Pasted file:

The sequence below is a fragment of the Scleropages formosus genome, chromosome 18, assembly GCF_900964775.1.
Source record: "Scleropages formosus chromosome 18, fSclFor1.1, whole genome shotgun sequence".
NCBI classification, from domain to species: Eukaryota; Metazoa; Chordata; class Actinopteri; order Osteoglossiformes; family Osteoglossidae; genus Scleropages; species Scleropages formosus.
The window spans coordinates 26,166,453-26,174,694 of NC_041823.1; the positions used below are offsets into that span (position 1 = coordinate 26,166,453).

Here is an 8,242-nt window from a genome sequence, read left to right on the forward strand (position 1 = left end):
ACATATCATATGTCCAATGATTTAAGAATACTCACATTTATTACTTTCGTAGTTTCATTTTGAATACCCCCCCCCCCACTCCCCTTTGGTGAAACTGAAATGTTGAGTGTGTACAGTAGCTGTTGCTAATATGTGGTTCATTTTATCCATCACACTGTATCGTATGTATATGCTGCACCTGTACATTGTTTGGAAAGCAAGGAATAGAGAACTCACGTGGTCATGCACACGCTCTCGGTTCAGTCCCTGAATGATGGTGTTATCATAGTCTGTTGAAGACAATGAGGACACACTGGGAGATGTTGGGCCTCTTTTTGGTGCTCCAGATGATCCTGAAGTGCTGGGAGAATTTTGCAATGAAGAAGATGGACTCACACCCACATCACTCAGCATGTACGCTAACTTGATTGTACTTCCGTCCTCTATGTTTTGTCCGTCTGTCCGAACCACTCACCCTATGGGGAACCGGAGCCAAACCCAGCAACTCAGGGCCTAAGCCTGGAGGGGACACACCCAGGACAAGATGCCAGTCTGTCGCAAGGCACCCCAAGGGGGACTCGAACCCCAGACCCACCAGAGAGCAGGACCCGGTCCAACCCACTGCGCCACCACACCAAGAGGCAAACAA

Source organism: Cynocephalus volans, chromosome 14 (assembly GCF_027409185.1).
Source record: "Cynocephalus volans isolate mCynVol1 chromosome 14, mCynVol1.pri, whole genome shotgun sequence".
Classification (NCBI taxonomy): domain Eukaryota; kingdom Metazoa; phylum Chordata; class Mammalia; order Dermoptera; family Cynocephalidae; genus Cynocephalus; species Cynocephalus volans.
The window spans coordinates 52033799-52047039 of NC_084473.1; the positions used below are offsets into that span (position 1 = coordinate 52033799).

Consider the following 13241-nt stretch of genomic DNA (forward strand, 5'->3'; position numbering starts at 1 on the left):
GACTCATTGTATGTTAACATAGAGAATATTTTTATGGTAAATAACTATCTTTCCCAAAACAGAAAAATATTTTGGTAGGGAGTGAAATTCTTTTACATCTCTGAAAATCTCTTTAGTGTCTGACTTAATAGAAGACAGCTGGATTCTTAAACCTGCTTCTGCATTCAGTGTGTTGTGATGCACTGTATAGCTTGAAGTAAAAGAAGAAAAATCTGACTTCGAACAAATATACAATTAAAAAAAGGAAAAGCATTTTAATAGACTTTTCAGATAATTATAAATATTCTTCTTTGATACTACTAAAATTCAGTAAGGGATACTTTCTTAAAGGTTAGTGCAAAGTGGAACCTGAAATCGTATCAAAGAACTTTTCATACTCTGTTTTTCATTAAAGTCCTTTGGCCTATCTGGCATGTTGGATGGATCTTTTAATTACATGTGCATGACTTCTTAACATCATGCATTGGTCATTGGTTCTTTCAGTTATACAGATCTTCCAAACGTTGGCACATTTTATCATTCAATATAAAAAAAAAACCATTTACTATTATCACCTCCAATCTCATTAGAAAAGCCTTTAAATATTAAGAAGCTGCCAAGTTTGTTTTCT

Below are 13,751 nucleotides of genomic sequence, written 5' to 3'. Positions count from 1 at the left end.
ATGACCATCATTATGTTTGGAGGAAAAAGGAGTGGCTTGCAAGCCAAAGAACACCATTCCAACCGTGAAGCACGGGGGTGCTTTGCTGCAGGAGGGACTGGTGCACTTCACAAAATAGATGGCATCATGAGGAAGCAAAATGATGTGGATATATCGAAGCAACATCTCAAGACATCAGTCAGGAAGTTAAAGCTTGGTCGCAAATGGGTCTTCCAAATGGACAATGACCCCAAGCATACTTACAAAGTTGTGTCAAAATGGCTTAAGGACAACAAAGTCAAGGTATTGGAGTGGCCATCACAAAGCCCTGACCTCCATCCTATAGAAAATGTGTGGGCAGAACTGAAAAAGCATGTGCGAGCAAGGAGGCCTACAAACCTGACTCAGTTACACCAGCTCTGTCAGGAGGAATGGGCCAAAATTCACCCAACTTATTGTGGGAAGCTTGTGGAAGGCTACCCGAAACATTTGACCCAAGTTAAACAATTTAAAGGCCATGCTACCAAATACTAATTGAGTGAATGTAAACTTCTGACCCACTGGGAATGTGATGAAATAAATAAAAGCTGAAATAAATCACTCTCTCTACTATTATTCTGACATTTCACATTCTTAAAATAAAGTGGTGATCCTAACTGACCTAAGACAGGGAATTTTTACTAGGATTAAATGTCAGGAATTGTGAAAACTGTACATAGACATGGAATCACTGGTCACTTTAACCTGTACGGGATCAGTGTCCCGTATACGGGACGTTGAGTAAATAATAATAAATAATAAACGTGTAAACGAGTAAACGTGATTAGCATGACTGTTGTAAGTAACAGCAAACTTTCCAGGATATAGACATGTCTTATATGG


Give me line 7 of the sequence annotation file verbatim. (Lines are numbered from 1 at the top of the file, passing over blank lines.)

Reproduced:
Source organism: Cynocephalus volans, chromosome 14 (assembly GCF_027409185.1).